The corrosion resistant film was formed in the ion plating apparatus 11 shown in FIG. 4 where the base material 4 was set at position 13 and sintered Y2O3 was charged as the evaporation material 14 and evaporated with plasma generated in the vessel, and yttrium oxide used as the evaporation material was ionized with discharge output power being set to 70% or higher. With a bis voltage applied to the base material that was set at the position 13, ionized yttrium oxide was caused to deposit on the sample to form the film. Value of the ratio I400/I222 was controlled to a predetermined value by changing the bias voltage.

In order to evaluate the corrosion resistance, the sample was put in a chamber of a reactive ion etching (RIE) apparatus and high frequency power of 140 W was applied so as to generate plasma in an atmosphere of corrosive gas is consisting of CF4, CHF3, Ar. After holding this state for two hours, volume reduction ratio of the sample was measured to evaluate the corrosion resistance. Volume reduction ratio was calculated as a proportion to the value of the sintered Y2O3 that was assumed to be 1. A value nearer to 1 indicates better corrosion resistance. In this experiment, a sample was evaluated as having sufficient corrosion resistance when the volume reduction ratio was not higher than 2. Samples showing no cracks and having a volume reduction ratio not higher than 2 were evaluated as “A”. Samples showing no cracks but having relatively poor corrosion resistance were evaluated as “B”. Samples showing cracks were evaluated as “C”.

TABLE 1
Properties of
corrosion
resistant film
Relative
Sample Base density Corrosion
No. material I400/I222 (%) Evaluation resistance
 1 Alumina 0.1 69 B 2.05
 2 Alumina 0.1 70 A 1.62
 3 Alumina 0.1 80 A 1.43
 4 Alumina 0.1 90 A 1.12
 5 Alumina 0.3 70 A 1.9 
 6 Alumina 0.3 80 A 1.53
 7 Alumina 0.3 90 A 1.18
 8 Alumina 0.5 70 A 1.98
 9 Alumina 0.5 80 A 1.59
 10 Alumina 0.5 90 A 1.24
*11 Alumina 0.6 70 C
*12 Alumina 0.6 80 C
*13 Alumina 0.6 90 C
*14 Alumina 1.1 70 C
 15 Aluminum 0.1 75 A 1.65
 16 Aluminum 0.3 75 A 1.71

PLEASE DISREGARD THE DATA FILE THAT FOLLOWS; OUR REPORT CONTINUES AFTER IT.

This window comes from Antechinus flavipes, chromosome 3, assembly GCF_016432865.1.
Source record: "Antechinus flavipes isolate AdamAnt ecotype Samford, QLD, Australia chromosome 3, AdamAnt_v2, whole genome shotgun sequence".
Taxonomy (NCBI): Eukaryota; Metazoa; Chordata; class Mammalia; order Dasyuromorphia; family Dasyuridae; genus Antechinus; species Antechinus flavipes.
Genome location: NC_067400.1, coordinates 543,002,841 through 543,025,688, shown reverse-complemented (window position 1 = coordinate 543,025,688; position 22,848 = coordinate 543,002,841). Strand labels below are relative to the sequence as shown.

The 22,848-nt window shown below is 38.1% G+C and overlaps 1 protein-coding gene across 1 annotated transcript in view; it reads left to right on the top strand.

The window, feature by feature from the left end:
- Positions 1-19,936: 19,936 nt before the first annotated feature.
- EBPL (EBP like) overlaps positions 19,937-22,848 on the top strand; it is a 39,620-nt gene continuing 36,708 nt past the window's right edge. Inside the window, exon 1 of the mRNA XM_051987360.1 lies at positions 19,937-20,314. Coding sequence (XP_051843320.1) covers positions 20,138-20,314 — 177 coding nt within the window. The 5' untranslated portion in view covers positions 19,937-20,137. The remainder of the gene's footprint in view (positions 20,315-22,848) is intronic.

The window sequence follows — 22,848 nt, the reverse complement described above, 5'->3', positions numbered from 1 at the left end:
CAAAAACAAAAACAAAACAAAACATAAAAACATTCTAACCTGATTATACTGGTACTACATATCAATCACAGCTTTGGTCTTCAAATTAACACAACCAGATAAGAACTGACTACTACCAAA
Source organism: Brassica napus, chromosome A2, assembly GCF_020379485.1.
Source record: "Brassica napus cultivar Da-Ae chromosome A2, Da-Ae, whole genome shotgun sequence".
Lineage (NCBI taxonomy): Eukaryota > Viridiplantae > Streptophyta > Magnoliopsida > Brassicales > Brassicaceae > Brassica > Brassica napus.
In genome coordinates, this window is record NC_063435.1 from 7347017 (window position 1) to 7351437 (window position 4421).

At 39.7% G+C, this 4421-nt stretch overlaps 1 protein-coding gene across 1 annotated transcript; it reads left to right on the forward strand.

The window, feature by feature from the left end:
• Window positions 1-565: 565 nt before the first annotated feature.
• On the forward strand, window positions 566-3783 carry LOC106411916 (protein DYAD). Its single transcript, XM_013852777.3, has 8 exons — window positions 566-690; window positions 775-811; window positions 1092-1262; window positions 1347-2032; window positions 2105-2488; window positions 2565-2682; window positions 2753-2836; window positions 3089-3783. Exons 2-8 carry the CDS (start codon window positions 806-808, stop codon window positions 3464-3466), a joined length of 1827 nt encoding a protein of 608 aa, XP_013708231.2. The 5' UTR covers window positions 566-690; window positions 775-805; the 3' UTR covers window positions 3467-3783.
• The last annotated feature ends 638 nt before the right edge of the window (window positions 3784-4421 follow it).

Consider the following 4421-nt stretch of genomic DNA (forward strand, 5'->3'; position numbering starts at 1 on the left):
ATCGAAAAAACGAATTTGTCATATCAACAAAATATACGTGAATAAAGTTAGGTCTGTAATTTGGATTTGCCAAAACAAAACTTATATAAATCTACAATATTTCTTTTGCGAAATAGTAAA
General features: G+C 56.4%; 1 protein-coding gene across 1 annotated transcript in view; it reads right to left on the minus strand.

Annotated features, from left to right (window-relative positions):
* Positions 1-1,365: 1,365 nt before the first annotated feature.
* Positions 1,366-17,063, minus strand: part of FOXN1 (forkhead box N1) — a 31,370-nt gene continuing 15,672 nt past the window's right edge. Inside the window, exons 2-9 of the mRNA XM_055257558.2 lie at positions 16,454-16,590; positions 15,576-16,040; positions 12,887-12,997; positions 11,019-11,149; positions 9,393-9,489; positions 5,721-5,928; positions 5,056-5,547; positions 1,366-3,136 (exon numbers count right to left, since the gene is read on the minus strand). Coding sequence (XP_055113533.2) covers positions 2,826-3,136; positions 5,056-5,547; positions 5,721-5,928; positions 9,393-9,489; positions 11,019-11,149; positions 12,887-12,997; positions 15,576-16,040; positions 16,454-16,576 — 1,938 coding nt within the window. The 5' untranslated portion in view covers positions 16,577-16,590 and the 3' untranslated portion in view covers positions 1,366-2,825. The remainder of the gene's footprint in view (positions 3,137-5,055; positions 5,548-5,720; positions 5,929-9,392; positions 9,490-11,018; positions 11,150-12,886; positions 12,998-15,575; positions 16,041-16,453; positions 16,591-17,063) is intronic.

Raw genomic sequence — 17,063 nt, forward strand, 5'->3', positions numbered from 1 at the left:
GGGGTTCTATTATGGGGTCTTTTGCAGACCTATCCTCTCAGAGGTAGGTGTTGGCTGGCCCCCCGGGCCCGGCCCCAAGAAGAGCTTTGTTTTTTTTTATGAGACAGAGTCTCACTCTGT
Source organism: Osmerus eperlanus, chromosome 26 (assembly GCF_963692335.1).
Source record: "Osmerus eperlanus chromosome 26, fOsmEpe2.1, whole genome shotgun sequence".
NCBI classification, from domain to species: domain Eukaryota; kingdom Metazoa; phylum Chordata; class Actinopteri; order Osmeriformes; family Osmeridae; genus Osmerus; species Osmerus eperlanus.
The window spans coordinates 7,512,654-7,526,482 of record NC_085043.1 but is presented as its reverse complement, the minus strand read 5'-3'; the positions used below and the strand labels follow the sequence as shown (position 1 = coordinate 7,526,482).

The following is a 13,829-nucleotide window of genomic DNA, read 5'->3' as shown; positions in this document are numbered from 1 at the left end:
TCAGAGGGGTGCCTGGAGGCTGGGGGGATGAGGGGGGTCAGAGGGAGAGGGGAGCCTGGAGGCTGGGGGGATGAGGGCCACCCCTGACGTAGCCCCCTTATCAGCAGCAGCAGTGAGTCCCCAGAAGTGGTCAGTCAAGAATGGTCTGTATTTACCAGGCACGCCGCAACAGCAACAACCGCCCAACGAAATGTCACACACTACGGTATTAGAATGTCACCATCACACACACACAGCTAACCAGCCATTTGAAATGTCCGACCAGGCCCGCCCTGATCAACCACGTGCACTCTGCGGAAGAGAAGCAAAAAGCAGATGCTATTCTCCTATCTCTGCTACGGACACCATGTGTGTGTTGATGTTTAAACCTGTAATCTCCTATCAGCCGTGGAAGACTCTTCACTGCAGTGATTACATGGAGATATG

*17 Aluminum 0.5 75 A 1.73
*18 Aluminum 0.6 75 C
*19 Aluminum 1.1 75 C
 20 Stainless 0.1 75 A 1.62
steel
 21 Stainless 0.3 75 A 1.69
steel
 22 Stainless 0.5 75 A 1.74
steel
*23 Stainless 0.6 75 C
steel
*24 Stainless 1.1 75 C
steel
Marked with * is out of the scope of the present invention.

As shown in Table 1, samples Nos. 11 through 14, 18, 19, 23 and 24 having values of ratio I400/I222 higher than 0.5 showed many cracks in the corrosion resistant films that were formed. X-ray diffraction analysis of the surface of the corrosion resistant films showed that peak intensity assignable to (400) plane was higher than peak intensity assignable to (222) plane similarly to the X-ray diffraction chart shown in FIG. 2B, indicating that the crystal was predominantly oriented to (400) plane.

Sample No. 1 showed the value of ratio I400/I222 within the range of the present invention, but had a relative density of 69% and showed low corrosion resistance.

In contrast to the samples described above, samples Nos. 1 through 10, 15 through 16 and 20 through 22 showed no cracks or other defects attributable to residual stress existing in the film and demonstrated satisfactory corrosion resistance.

Bonding strength of the film with the base material in the sample No. 3 was 20 gf as measured with a scratch tester.

EXAMPLE 2

Such a PVD corrosion resistant film was formed on the base material made of alumina similar to that of the first embodiment that had a value of the ratio I400/I222 exceeding 0.5 and peak intensity assignable to (600) plane and/or peak intensity assignable to (800) plane of X-ray diffraction analysis not larger than 2% of the peak intensity assignable to (222) plane, as another embodiment of the present invention. A corrosion resistant films 10 μm in thickness was formed under conditions similar to those of Example 1 by controlling the ion driving power for the sample (base material) 13 and the evaporation source 15 of the ion plating apparatus by means of the bias voltage.

Evaluation of corrosion resistance using the RIE apparatus similarly to Example 1 showed values of corrosion resistance around 1.5.

Measurement of bonding strength of the corrosion resistant film with the scratch tester similarly to Example 1 showed 15 gf, a value somewhat lower than that of Example 1.

An attempt to form a corrosion resistant film, by setting the distance between the sample 13 and the evaporation source 15 to a value less than one half of that in Example 1, failed to form a satisfactory corrosion resistant film due to crack and breakage.